Randi Rossmann On Jul 5, 2017
The leadership from fire agencies across Sonoma County, CA, convened Saturday to discuss improvements, with several agencies surrounding Santa Rosa expressing interest in consolidating into one body.
July 4–Officials from three fire agencies surrounding Santa Rosa who envision becoming a single firefighting agency were among scores of fire officials who met Saturday to hammer out a vision for improving Sonoma County’s complex and uneven firefighting delivery service.
There is a fall deadline from Sonoma County supervisors to come up with a long-range plan streamlining the county’s nearly 40 fire agencies.
Saturday marked a high point in cooperation and planning for the historically fractured fire services community as more than 75 fire officials worked in regional groups to tackle the thorny questions of filling gaps in coverage, lengthy response times in some rural areas, relocating fire stations, replacing aging engines, sharing volunteers and equipment, and calculating how much new staffing is needed.
Progress was incremental and chiefs acknowledged the process has a long way to go.
The workshop was the latest part of a three-year effort by the county to improve fire services, as fire officials have clamored for help for agencies facing severe financial and staffing struggles.
Fire officials have asked supervisors for as much as $11 million annually to plug holes and enable financially healthy fire agencies to help the struggling ones.
Supervisors have said that amount is unlikely, but have pledged financial aid tied to signs of progress toward consolidating into fewer agencies.
Missing from Saturday’s discussion was what county officials considered crucial information: the results of a $110,000 county-commissioned study compiling details on each fire department’s staffing, equipment, finances, response times and abilities.
The study is expected to point out weaknesses in the fire service network and include a review of the effectiveness of the Sonoma County Fire and Emergency Services Department, which oversees 11 volunteer fire companies.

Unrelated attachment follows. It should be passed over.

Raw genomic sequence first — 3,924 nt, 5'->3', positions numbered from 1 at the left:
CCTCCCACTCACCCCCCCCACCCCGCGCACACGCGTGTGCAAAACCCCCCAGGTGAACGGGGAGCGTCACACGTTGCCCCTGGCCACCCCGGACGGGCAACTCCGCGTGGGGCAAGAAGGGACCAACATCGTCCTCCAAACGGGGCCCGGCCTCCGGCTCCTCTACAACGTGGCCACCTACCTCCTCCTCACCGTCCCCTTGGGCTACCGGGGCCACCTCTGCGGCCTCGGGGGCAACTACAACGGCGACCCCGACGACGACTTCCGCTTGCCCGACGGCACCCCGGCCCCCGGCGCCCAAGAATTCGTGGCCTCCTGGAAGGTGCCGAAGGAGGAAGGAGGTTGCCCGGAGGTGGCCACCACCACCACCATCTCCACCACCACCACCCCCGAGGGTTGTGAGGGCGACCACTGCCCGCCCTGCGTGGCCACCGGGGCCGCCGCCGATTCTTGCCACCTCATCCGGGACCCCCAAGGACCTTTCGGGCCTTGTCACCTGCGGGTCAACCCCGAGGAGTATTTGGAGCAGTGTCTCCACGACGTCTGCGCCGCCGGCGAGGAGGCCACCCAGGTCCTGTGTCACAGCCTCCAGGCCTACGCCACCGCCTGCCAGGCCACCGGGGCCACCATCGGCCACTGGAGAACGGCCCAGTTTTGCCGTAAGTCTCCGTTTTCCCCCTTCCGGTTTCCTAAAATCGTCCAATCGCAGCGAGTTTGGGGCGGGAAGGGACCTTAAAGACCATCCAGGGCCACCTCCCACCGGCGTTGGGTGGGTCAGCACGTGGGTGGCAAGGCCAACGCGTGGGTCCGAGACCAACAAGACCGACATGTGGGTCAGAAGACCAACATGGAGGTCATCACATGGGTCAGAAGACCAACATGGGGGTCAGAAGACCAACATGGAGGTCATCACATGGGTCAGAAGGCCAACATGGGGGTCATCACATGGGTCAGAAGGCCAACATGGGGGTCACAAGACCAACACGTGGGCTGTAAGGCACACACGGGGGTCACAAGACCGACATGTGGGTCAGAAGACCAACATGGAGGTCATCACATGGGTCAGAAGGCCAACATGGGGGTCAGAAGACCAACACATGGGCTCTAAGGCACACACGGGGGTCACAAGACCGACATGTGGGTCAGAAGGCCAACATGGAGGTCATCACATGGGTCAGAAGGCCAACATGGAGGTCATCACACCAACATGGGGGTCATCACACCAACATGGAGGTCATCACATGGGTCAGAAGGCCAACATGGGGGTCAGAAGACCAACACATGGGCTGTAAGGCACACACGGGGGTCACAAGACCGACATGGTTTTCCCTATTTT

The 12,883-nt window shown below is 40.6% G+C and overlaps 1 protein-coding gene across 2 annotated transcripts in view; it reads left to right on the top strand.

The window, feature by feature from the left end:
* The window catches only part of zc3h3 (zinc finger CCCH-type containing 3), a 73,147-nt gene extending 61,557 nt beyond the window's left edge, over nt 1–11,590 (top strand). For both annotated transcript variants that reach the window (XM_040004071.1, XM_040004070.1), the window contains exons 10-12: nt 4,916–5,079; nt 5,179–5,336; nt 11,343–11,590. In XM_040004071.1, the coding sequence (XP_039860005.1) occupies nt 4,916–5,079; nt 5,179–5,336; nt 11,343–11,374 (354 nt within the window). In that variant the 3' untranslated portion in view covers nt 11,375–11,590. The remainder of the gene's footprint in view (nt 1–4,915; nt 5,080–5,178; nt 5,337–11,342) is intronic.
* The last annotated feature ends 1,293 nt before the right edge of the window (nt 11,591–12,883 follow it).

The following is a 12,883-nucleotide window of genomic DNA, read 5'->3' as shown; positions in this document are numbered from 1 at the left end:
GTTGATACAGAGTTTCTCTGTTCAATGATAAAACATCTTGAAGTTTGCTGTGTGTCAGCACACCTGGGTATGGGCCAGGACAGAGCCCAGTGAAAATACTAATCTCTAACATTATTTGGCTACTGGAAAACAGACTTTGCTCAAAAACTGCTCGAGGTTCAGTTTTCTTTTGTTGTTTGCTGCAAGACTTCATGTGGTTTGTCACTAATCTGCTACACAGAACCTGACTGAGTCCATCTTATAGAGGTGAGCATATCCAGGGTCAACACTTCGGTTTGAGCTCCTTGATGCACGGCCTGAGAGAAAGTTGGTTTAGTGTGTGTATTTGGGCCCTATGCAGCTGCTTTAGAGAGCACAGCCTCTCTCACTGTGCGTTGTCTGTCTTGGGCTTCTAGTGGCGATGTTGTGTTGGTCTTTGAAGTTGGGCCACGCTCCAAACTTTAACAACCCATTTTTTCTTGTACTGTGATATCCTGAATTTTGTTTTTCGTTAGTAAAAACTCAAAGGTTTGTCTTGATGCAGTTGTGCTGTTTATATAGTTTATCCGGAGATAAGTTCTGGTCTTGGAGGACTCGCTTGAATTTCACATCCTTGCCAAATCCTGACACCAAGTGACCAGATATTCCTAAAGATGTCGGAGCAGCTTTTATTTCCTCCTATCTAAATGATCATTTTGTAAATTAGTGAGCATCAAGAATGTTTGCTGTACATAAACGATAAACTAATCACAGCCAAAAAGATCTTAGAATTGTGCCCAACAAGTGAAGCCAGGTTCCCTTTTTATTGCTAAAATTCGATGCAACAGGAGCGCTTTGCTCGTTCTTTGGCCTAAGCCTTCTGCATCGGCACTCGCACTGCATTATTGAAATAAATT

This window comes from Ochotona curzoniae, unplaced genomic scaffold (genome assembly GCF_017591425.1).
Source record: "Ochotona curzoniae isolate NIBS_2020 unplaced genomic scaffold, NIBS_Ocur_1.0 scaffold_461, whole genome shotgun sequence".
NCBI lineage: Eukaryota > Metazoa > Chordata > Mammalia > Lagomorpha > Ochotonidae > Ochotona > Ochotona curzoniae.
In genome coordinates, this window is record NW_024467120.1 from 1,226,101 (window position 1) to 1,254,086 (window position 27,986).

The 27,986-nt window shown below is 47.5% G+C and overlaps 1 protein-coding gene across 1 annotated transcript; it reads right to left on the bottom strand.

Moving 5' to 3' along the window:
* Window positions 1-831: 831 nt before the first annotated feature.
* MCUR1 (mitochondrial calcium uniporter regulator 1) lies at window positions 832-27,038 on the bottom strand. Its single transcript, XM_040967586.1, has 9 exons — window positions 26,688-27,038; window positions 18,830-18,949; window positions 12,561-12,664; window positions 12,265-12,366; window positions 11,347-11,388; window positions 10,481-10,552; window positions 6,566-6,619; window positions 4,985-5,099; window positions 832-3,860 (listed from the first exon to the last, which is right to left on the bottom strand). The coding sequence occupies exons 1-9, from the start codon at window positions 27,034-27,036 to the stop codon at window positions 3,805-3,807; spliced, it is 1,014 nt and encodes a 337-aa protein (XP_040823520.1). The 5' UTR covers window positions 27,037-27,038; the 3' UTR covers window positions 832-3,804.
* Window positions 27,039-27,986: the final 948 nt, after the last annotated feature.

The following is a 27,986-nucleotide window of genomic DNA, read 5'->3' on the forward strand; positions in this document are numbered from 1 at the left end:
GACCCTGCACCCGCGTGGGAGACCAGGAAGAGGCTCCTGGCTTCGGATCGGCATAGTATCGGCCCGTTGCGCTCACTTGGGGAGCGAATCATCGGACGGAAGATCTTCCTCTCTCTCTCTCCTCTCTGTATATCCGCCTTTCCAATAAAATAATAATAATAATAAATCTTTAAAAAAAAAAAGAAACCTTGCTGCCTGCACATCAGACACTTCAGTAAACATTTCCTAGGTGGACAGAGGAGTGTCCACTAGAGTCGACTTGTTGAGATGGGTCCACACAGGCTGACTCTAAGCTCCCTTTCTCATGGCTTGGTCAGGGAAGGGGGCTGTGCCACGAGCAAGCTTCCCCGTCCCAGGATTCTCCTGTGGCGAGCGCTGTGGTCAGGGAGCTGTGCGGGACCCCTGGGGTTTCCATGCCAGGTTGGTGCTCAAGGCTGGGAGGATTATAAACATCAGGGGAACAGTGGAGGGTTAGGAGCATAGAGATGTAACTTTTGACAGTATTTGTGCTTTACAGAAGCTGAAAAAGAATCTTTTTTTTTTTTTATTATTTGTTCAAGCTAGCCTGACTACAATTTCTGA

Supervisors are counting on the study to help with decisions on the future of some fire agencies, as well as their own county department. The study, commissioned a year ago, was due May 1.
A draft released in late June by the consulting firm Matrix had several mistakes, including omitting fire stations and agencies in tables and maps, said Jim Colangelo, a fire services consultant for the county.
Limited information from the study was available to each regional group.
“It’s very disappointing,” Colangelo said.
The study is the latest in a long string of studies paid for by the county in the last several decades regarding improvements to the county’s fire service program. All called for large amounts of money and were mostly shelved.
Sonoma County is considered to lag in the fire industry’s statewide efforts to provide a sustainable service.
Jack Piccinini, fire chief of Rincon Valley and Windsor fire districts, pushed his counterparts Saturday to look at a bigger picture and start the complicated steps toward consolidating, rather than reaching for incremental fixes and losing the momentum and focus of supervisors.
“If we continue to operate individually we will not hold onto the attention of the board of supervisors. They will walk away,” Piccinini said.
Much of Saturday’s discussion revolved around how best to fill response gaps.
Ideas floated included a new station in Knights Valley on Highway 128, having San Antonio and Lakeville volunteer companies share a new station closer to Petaluma and adding paid staff to a Cazadero station to improve coast coverage.
In the north county, where fire officials have led the effort toward regional consolidation, efforts have stalled because of ongoing talks with the county about releasing tax dollars from the Geysers geothermal campus to a larger fire district covering the area.
Smaller steps underway include a Geyserville fire district-Knights Valley volunteers consolidation plan with the Local Agency Formation Commission, a county agency that determines boundaries and approves annexations of political entities including city and special districts, such as fire services.
For greater Santa Rosa, officials from Rincon Valley and Bennett Valley fire districts, and the Mountain Volunteer Company, which covers a stretch along busy Petrified Forest Road between northern Santa Rosa and Calistoga, agreed Saturday to discuss consolidation with their boards.
They also discussed the need for a new station west of Santa Rosa, staffing a remodeled Mountain station, remodeling a Rincon Valley station in southern Santa Rosa and assigning 27 firefighters to the area.
While several chiefs have expressed reluctance toward consolidation, Mountain Fire Chief Loren Davis said he liked the idea.
“It’s getting better coverage to people I’m trying to protect,” Loren said.
Progress toward consolidation will occur faster in regions of the county where the combination of fire agencies include fewer volunteer companies, said fire officials.
“There are some zones that are easier to deal with and some will need more time,” said Gold Ridge Fire Chief Dan George, referring to areas with a single volunteer fire company.
George’s area includes greater Sebastopol, Bodega Bay and volunteer companies of Bodega, Valley Ford and Two Rock, who have agreed to the concept of eventual consolidation.
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